Several thousand people were tried and around 900 went to prison under the Espionage Act. In 1917, Kate Richards O’Hare, spoke out against „the women of the United States [being] nothing more nor less than brood sows, to raise children to get into the army and be made into fertilizer.“ She was arrested, tried, found guilty, and sentenced to five years in the Missouri state penitentiary. In Los Angeles, a film was shown that dealt with the American Revolution and depicted British atrocities against the colonists. It was called „The Spirit of ’76“. The man, who made the film, Frank Montgomery, was prosecuted under the Espionage Act because, the judge said, the film tended „to question the good faith of our ally, Great Britain.“ He was sentenced to ten years in prison.
The Post Office Department began taking away the mailing privileges of newspapers and magazines that printed antiwar articles. „The Masses“, a socialist magazine of politics and literature, was banned from the mails. It had carried an editorial in the summer of 1917, saying, among other things: „For what specific purposes are you shipping our bodies, and the bodies of our sons, to Europe? For my part, I do not recognize the right of a government to draft me to a war whose purposes I do not believe in.“
This substantial opposition was put out of sight, while the visible national mood was represented by military bands, flag waving and the mass buying of war bonds (Anleihen). A popular song of the time was: „I Didn’t Raise My Boy to Be a Soldier.“ It was overwhelmed, however, by songs like „It’s a Grand Old Flag,“ and „Johnny Get Your Gun.“ But the magnitude of the campaign to discourage opposition says something about the spontaneous feelings of the population toward the war.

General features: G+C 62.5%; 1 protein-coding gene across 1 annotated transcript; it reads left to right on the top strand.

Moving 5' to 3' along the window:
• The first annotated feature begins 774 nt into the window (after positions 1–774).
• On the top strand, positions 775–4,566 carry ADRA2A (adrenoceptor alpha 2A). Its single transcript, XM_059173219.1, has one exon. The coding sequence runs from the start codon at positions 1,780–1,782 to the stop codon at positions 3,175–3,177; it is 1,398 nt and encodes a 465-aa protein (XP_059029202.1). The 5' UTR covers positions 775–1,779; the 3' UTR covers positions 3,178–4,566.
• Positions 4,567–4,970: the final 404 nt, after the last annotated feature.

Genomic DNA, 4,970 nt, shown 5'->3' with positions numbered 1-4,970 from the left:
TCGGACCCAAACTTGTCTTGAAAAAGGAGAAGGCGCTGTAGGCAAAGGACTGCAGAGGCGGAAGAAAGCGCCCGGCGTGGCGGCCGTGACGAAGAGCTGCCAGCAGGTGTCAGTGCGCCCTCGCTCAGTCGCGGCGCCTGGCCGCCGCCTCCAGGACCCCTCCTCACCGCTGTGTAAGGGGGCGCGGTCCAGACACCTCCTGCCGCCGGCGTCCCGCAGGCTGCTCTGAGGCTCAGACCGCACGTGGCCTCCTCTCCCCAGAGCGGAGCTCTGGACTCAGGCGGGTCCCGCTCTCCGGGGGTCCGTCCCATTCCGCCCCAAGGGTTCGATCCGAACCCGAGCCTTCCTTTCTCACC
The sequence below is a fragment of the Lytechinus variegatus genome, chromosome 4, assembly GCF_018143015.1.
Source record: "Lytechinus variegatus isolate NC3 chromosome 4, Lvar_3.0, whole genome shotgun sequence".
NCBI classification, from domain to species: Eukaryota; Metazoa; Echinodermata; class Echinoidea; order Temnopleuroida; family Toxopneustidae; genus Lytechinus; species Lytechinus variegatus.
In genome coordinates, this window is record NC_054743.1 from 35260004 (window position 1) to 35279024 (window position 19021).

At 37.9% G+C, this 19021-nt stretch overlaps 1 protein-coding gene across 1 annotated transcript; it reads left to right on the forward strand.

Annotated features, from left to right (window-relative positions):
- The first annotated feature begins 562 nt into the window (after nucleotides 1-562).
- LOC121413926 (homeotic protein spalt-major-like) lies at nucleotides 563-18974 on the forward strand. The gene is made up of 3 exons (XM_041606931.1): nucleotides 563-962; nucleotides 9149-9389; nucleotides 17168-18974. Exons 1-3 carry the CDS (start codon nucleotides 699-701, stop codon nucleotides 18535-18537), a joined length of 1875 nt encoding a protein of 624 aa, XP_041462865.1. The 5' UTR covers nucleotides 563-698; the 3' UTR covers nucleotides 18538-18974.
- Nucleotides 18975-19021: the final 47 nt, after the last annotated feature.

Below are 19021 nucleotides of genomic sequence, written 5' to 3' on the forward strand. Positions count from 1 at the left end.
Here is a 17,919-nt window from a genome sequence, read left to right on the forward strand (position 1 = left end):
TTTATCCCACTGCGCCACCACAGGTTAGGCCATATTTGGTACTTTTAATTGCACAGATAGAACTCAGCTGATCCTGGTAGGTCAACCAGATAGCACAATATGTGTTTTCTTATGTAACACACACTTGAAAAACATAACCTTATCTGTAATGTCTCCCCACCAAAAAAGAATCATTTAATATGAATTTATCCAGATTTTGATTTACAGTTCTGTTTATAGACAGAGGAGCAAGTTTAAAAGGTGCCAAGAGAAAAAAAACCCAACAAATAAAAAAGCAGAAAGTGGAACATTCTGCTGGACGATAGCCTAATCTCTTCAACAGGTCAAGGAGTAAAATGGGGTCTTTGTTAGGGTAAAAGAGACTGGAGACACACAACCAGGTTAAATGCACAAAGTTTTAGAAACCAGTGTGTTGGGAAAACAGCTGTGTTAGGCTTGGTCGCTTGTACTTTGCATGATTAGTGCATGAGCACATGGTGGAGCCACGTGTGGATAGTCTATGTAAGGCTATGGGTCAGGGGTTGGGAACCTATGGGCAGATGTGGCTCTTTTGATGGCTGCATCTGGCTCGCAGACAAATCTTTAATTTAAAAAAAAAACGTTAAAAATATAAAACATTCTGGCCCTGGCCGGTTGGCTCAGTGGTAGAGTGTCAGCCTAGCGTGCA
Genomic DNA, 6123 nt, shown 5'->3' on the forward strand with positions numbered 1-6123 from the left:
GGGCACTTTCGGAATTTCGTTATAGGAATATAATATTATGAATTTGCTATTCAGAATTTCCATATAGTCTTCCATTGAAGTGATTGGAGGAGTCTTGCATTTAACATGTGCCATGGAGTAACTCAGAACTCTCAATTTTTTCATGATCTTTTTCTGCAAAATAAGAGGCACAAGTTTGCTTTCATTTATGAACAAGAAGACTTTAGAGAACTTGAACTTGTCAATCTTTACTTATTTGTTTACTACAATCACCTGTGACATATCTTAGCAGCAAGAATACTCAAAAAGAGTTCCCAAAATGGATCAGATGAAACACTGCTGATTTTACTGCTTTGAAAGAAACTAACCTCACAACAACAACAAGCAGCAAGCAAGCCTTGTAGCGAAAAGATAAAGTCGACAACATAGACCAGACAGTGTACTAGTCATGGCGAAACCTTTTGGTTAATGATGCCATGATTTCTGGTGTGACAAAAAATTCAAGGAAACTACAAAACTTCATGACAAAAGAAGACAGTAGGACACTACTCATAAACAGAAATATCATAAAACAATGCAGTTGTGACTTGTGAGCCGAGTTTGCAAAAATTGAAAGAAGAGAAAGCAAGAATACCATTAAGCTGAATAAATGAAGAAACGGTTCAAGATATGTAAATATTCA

The war ended in November 1918. Fifty thousand American soldiers had died, and it did not take long, for bitterness and disillusionment to spread through the country. This was reflected in the literature of the postwar decade. A Hollywood screenwriter named Dalton Trumbo would write a powerful and chilling antiwar novel about a torso and brain left alive on the battlefield of World War I, „Johnny Got His Gun“.
Amendment to the constitution – Zusatzgesetz zur Verfassung
conscript – Zum Wehrdienst Verpflichteter
draft – Verpflichtender Wehrdienst
insubordination – Ungehorsam
justification – Rechtfertigung
levity – Leichtfertigkeit
mutiny – Meuterei, Befehlsverweigerung in der Armee
pretense (under pretense) – Unter Vortäuschung
sedition – Aufruhr
Supreme Court – Verfassungsgerichtshof der USA
trench – Schützengraben

Hobsbawm 1995: Eric Hobsbawm, The Age of Extremes 1914-1991 (London 1995)

Zinn 2003: Howard Zinn, A People’s History of the United States. Abridged Teaching Edition (New York 2003)